Aaron Simon Louie, Los Angeles Correspondent
At what could be my very last blog before turning 34 this Friday, I would like to share my recent epiphanies concerning a couple of my favorite auteurs, David Cronenberg and William Friedkin.
Some time ago, while I was using the director’s commentary extra of Friedkin’s To Live And Die In L.A., I am reminded of what he said about not holding back graphic content, for the sake of creativity. Concurring with Friedkin’s sensibilities is fellow 1970’s, “New Hollywood generation” film maker, David Cronenberg, when he said on some early 80’s promotional material (regarding Videodrome), that nothing should be off limits regarding sexual and/or visceral (read, graphic violent) content–though, Cronenberg did opined that showing live animal killings/mutilation is something of a cowardly cheap shot, as in a dumb gimmick to substitute whatever lack of visual ingenuity… which then leads me to this following thesis:
Is showing graphic film sex and violence (especially today) is a sign of having no real talent, whatsoever? Maybe back in the early days of the MPAA, and various other, international film ratings boards (i.e, the UK’s BBFC, Japan’s Eirin, Hong Kong’s Category I-III system), flaunting graphic sex and violence had some cultural and creative relevance, given that in the late 60’s/early70’s, everybody’s in the (show) business of letting out the sort of visual content previously/largely restrained from the Silent era, onward ’til, BUT…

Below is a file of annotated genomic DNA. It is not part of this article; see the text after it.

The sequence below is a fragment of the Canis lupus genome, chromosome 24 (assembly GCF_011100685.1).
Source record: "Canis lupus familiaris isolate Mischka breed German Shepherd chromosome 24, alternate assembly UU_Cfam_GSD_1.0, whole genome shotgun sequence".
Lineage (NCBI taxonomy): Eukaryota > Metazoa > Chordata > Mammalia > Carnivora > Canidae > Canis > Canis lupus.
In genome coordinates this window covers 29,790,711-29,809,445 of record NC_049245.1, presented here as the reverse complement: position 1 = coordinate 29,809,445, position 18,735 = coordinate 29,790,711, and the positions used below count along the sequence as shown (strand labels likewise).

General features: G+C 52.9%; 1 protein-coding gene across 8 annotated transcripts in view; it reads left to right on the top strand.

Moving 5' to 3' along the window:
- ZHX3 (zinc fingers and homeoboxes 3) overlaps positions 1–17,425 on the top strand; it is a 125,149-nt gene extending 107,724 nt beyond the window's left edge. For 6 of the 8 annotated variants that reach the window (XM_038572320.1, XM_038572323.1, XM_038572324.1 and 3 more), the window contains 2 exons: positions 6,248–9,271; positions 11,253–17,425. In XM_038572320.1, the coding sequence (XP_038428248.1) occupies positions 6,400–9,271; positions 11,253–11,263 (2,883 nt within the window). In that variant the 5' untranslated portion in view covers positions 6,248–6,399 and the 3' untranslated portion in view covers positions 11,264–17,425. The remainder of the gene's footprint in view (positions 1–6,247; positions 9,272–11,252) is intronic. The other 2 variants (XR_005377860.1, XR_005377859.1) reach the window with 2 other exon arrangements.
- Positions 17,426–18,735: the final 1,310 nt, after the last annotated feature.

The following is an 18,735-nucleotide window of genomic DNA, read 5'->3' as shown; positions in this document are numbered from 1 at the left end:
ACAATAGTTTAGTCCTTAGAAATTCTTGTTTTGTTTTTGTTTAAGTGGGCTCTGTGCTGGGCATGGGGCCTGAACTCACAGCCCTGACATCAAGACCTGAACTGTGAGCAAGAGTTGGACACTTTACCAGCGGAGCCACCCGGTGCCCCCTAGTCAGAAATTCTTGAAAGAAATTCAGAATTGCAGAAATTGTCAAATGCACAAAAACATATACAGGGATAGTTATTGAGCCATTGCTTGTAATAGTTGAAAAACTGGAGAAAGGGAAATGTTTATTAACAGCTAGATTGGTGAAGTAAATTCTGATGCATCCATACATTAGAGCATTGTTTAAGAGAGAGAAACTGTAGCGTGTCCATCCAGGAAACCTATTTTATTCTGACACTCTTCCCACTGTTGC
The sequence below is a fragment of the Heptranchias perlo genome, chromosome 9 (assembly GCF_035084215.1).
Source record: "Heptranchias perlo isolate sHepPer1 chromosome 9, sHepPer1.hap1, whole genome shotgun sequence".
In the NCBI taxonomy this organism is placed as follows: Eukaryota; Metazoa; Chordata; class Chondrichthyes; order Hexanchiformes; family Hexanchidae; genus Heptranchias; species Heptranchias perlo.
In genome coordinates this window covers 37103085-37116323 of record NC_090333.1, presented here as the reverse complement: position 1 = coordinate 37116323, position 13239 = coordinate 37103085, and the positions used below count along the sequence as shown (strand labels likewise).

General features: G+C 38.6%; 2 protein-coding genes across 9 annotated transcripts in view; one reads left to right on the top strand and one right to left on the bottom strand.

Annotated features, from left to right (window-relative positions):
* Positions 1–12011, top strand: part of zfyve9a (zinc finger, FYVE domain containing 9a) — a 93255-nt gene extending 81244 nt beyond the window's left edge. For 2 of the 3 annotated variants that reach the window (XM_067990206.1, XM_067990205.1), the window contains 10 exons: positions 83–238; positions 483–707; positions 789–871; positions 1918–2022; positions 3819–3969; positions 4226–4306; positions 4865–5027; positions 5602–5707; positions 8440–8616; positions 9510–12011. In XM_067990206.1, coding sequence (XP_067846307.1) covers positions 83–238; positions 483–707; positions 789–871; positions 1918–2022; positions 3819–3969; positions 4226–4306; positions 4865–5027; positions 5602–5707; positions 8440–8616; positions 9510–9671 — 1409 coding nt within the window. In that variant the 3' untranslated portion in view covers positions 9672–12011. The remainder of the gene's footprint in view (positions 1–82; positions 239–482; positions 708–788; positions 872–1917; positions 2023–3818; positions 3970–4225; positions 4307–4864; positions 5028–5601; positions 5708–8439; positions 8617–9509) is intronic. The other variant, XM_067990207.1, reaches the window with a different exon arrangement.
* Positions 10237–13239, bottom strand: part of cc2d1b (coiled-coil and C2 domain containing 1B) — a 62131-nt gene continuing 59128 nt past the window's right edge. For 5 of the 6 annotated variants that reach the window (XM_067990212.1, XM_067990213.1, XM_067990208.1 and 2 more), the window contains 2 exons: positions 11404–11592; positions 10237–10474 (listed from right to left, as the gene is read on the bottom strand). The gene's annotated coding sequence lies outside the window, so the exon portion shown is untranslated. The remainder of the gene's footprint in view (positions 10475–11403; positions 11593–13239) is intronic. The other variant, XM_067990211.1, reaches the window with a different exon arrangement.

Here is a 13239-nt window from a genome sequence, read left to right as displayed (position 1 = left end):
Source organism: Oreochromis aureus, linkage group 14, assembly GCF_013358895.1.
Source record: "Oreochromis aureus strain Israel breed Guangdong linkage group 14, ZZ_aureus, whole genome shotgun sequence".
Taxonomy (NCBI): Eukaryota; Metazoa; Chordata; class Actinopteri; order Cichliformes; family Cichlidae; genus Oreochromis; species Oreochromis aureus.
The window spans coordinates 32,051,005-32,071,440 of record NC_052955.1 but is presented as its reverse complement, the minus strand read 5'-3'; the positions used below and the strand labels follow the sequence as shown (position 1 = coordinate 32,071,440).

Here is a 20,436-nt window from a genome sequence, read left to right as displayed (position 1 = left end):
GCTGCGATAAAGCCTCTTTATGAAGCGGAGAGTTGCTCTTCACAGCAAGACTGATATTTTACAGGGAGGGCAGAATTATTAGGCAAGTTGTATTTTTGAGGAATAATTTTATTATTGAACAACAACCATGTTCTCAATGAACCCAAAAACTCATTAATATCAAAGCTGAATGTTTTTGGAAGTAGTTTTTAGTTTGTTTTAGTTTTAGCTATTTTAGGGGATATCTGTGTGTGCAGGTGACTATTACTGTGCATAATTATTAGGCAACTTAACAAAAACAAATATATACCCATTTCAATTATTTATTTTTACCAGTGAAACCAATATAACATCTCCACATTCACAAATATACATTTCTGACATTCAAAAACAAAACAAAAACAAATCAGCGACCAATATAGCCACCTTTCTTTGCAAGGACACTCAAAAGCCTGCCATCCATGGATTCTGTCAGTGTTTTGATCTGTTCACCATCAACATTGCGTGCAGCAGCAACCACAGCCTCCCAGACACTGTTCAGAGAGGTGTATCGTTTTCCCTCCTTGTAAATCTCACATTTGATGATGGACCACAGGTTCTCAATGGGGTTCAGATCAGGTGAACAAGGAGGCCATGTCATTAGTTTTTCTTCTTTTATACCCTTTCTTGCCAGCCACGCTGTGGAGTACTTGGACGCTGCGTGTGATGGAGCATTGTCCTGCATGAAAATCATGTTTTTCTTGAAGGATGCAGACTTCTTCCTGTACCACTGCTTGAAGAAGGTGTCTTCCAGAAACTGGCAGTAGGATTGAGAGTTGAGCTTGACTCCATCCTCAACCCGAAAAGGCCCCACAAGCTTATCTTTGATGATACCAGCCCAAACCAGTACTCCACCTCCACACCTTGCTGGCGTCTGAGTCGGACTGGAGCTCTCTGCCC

At my current age, having seen just about every known film there is in existence, with such aforementioned content, hasn’t that Baby-boomer-era film school of thought, became irrelevant, NOW that way too many films out on distribution, had been using this to ad nauseum effect, hence diluting whatever then-creative importance that was graphic sex and violence, to the point it’s more commercialized and conformist–as opposed cutting edge and creative? Nowhere is this irony more evident than what I refer to as, The Texas Chainsaw Paradox (incidentally of which, should have been my original blog title). Here, (director) Tobe Hooper once said on the director’s commentary that despite of the popular perception many movie audiences had, claiming to have seen (visually) bloodcurdling evisceration, Hooper takes factual note that you don’t see a whole lot of blood–much less any viscera, since 90%, if not more (of the graphic violence) is psychologically-implied, rather than explicitly visual–meaning, whatever death-rattling sounds you may have heard off camera, is exponentially worse than if you actually showed the carnage. In fact, if you were to watch Texas Chainsaw Massacre reel to reel, you’ll noticed that there’s about (as Hooper states) 2-10 ounces of fake blood shown–throughout the film’s entirety! Even veteran horror film insider/FX whiz/make-up artist/actor, Tom Savini, notes that what Hooper did with using psychological terror is what makes Texas Chainsaw the most effectively scary, slasher film… possibly of all time, since as the adage goes (regarding the slasher genre then as now), it’s been highly imitated, BUT never successfully duplicated! Maybe it’s that timeless piece of filmmaking advice, where some of the best forms of movie creativity is born out of necessity. In this case, it’s Hooper’s then-agreement with the MPAA, that if he showed as little to no gore throughout Texas Chainsaw Massacre, theoretically, he can get a PG rating. But as film history shows us, it’s not quite the intended, film ratings results–but still… it was able to achieve the sort of cinematic standards many, many, many movies later, fails to grasp.